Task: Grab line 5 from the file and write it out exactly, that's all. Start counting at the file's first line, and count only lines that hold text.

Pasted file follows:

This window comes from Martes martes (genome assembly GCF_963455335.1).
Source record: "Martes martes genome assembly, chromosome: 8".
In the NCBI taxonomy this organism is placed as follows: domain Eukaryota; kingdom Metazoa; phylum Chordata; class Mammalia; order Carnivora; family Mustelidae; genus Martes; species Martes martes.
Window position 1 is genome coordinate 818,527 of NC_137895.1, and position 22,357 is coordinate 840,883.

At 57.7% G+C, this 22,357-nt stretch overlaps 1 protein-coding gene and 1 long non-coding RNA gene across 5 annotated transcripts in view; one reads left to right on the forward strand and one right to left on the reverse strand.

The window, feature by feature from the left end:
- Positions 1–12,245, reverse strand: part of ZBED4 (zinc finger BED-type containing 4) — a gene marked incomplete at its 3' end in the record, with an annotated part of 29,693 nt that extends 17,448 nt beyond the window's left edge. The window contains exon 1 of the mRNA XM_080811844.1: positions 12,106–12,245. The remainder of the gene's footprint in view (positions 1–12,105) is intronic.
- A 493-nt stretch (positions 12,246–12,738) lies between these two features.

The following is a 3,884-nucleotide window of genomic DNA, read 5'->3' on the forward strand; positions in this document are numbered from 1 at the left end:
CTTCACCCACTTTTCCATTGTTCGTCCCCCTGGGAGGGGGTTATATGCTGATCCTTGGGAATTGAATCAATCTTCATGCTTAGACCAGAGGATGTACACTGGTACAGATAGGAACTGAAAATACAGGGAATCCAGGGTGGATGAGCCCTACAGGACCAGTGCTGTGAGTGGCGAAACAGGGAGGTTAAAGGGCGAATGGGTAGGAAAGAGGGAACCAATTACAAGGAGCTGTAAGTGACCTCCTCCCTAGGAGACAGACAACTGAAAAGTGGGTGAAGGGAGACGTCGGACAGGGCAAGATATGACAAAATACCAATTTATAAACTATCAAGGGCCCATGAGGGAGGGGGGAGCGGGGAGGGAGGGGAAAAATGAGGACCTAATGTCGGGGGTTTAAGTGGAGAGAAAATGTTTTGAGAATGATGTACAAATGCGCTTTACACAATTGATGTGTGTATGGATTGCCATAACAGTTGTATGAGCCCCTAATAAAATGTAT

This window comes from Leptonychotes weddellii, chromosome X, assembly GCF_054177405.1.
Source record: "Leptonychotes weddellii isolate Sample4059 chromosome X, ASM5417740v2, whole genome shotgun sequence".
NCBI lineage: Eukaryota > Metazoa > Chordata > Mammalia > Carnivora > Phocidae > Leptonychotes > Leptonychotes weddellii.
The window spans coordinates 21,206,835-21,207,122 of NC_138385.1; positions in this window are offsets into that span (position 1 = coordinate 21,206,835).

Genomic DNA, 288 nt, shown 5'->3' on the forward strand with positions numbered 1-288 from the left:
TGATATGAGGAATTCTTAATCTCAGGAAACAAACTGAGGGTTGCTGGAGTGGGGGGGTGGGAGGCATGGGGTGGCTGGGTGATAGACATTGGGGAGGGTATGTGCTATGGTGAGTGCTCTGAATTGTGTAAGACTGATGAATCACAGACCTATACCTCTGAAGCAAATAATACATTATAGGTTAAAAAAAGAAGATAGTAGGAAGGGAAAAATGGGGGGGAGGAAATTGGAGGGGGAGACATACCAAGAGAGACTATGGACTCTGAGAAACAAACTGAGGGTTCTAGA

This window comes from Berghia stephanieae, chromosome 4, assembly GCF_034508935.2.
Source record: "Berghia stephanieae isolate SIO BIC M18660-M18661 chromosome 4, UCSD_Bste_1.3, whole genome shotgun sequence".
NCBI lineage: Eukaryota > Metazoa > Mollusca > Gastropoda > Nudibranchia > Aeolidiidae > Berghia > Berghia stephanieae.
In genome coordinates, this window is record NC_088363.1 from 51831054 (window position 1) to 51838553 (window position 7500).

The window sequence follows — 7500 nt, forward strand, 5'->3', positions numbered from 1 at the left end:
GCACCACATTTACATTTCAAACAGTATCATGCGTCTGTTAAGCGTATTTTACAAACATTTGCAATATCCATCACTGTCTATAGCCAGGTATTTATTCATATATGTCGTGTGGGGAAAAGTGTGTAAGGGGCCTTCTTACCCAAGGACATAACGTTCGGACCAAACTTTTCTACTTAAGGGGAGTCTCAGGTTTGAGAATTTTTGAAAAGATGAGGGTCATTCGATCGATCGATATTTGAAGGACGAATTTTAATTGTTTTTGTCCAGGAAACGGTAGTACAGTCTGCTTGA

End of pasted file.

At 57.7% G+C, this 22,357-nt stretch overlaps 1 protein-coding gene and 1 long non-coding RNA gene across 5 annotated transcripts in view; one reads left to right on the forward strand and one right to left on the reverse strand.